Lawrie:


What are your favourite songs from 'Misdiagnosis of Chyvonne Johnson' at present?


TrueMendous:


The ones I prefer would probably be the more melodic ones. So I prefer 'You Don't Like Me Because', 'Worst Child', and 'Selfish Behaviour'. At first, 'Selfish Behaviour' wasn't really one of my favourites, but the more I listened to it, the more it's grown on me. I'd say those three, and 'Spirit and Breanna'; as I said, it's the more melodic ones for me personally, but that's because I enjoy softer production.


Lawrie:


That's really interesting, thank you for being so honest.


What I take from listening to the whole project is that it seems to be predominantly focused on relationships, and more often than not, failed and potentially destructive relationships. So I wanted to understand from your perspective, how that affected the writing process; was it easier because these are real life scenarios that you've been through, and real life emotions that you’ve felt, or was it harder to express and to let those feelings go?


TrueMendous:


Yes. I think on this project, it is the most vulnerable I've been, but not every situation in every song is directly about me. So some concepts will be from stories friends have told me, some from documentaries, films, and articles in newspaper; I just live freely and extract different bits of information and put it in song format. So embedded in certain songs will be personal experiences, but then it's also fabricated and enhanced with more information just to make it a full song. So, yeah, but the bits that are a little more personal to me because I have directly gone through it, it makes it a lot easier to write about because I know how I felt in that moment. Whereas if it's someone else's experiences I'm writing about, I'm good at embodying how I would have felt if I was in that situation. That's why it's all believable. So yeah, I find it relatively easy to do - partly because this has been my writing style for a long time. It's kind of natural now.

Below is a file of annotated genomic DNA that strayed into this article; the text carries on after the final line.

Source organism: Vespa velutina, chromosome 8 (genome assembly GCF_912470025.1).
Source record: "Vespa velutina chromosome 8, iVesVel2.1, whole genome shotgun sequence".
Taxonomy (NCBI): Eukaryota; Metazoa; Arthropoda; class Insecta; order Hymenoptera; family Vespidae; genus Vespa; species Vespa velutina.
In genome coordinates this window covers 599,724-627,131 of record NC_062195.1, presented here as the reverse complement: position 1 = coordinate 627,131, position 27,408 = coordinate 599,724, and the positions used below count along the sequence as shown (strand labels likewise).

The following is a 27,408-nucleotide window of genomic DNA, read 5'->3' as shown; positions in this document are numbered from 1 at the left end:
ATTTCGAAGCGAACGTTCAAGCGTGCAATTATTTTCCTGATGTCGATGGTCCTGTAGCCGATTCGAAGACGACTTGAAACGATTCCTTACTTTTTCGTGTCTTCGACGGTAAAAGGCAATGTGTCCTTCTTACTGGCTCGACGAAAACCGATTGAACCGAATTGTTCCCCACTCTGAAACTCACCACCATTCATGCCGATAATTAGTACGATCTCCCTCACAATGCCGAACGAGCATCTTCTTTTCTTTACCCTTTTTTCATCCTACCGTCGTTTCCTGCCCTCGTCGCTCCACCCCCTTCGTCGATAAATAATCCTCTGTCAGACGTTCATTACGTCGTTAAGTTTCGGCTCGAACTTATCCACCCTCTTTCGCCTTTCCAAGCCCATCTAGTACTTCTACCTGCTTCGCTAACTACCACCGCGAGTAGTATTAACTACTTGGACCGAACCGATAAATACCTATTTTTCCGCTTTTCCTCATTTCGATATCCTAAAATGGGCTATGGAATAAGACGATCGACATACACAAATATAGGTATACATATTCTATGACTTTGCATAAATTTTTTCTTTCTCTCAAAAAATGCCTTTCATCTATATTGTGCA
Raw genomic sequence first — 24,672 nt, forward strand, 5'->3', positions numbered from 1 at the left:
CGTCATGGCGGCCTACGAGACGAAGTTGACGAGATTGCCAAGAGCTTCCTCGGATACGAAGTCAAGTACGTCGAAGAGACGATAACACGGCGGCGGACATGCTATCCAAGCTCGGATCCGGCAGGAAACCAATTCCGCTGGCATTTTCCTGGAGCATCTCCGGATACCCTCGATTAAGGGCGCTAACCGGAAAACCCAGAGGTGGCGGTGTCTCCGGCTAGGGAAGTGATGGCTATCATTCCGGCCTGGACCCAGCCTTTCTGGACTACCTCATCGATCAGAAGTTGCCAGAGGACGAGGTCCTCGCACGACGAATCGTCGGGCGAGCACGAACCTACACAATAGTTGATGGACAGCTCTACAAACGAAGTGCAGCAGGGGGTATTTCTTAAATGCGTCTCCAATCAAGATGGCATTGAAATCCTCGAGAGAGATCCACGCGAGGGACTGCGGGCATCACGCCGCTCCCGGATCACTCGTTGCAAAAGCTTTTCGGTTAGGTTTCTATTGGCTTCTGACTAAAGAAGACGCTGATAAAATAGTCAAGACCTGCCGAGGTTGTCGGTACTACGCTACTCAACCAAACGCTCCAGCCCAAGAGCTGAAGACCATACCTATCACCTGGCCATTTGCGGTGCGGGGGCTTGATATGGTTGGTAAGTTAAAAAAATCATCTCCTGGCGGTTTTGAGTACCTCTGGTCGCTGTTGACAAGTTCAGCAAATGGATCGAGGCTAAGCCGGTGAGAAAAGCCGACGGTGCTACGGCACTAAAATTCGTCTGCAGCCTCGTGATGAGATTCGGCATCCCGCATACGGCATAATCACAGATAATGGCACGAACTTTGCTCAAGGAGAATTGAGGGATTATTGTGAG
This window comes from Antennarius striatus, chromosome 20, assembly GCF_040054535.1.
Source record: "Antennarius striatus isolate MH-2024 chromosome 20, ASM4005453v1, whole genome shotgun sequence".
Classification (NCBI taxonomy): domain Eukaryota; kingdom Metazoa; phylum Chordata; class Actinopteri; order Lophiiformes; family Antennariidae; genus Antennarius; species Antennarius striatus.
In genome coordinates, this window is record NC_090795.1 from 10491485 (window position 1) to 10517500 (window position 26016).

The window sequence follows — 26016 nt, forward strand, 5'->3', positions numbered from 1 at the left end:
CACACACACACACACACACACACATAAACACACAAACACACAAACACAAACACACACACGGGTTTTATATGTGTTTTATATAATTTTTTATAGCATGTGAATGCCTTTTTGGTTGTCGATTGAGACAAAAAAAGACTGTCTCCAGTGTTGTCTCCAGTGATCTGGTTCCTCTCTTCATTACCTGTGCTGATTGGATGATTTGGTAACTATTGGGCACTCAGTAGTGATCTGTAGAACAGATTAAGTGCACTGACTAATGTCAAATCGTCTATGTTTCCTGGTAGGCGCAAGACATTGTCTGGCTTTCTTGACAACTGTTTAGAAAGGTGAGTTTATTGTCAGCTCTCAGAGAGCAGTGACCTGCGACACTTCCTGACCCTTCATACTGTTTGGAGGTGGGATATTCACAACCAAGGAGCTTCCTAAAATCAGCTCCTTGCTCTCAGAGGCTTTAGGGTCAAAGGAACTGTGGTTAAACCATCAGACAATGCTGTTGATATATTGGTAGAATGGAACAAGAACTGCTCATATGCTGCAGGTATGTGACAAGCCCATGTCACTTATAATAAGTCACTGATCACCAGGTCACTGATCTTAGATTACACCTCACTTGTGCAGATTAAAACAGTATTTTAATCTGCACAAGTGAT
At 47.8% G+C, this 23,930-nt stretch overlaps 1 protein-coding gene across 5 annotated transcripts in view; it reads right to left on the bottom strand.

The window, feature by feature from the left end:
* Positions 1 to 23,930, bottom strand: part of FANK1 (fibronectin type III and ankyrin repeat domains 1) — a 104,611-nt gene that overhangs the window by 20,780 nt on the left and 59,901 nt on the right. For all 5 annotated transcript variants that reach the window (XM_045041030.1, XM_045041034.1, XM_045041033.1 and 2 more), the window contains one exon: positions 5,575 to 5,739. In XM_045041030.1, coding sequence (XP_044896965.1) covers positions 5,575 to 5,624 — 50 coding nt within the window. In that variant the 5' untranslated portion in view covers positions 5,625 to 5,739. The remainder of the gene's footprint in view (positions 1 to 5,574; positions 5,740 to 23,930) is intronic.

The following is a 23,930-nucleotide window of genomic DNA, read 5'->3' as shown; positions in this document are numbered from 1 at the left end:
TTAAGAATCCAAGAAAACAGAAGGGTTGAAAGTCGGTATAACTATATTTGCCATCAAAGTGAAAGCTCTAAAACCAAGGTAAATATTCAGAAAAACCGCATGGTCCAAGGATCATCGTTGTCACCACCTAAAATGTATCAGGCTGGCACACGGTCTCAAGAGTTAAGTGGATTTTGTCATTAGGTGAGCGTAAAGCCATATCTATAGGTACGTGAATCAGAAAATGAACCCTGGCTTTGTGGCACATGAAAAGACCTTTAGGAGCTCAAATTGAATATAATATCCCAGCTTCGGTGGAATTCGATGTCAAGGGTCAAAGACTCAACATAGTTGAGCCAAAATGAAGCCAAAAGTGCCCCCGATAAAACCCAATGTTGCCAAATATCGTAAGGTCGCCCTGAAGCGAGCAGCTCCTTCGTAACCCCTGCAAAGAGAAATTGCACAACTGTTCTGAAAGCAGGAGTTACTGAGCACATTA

Lawrie:


I now wanted to focus on some individual tracks from 'Misdiagnosis of Chyvonne Johnson’; to start at the very beginning with 'Cause a Scene'. "Run me my flowers while Im still here cos if you dont imma cause a scene” is the main punchline of the song - why do you think people only get the recognition they deserve when they're gone?

TrueMendous:

It's interesting, because I feel like it mainly speaks on artists that are either lyricists or those who produce music without displaying themselves in a sexual manner. So that's also why I appreciate the recognition that Dave has - realistically, considering how much of a lyricist he is, technically he shouldn't be getting that much love - it's abnormal. Same with Kendrick and J Cole. Like it's weird for you to be so significant and for people to acknowledge you while you're still here. You know what I mean? So props to them for being sick and also gaining all the recognition while they're still here. But for most of us it doesn’t work out like that.

I also feel like because sex, materialism and violence are always pushed to the forefront, maybe people that come through and have something else to say are not given the attention they deserve. I think all these things work against me, because I come at a different approach it's "we don't really want to hear that". So I feel like it's just embedded in the dilution of things, but you know, if I was to come out to maybe switch on my topic, external appearance, I would get pushed more to the forefront.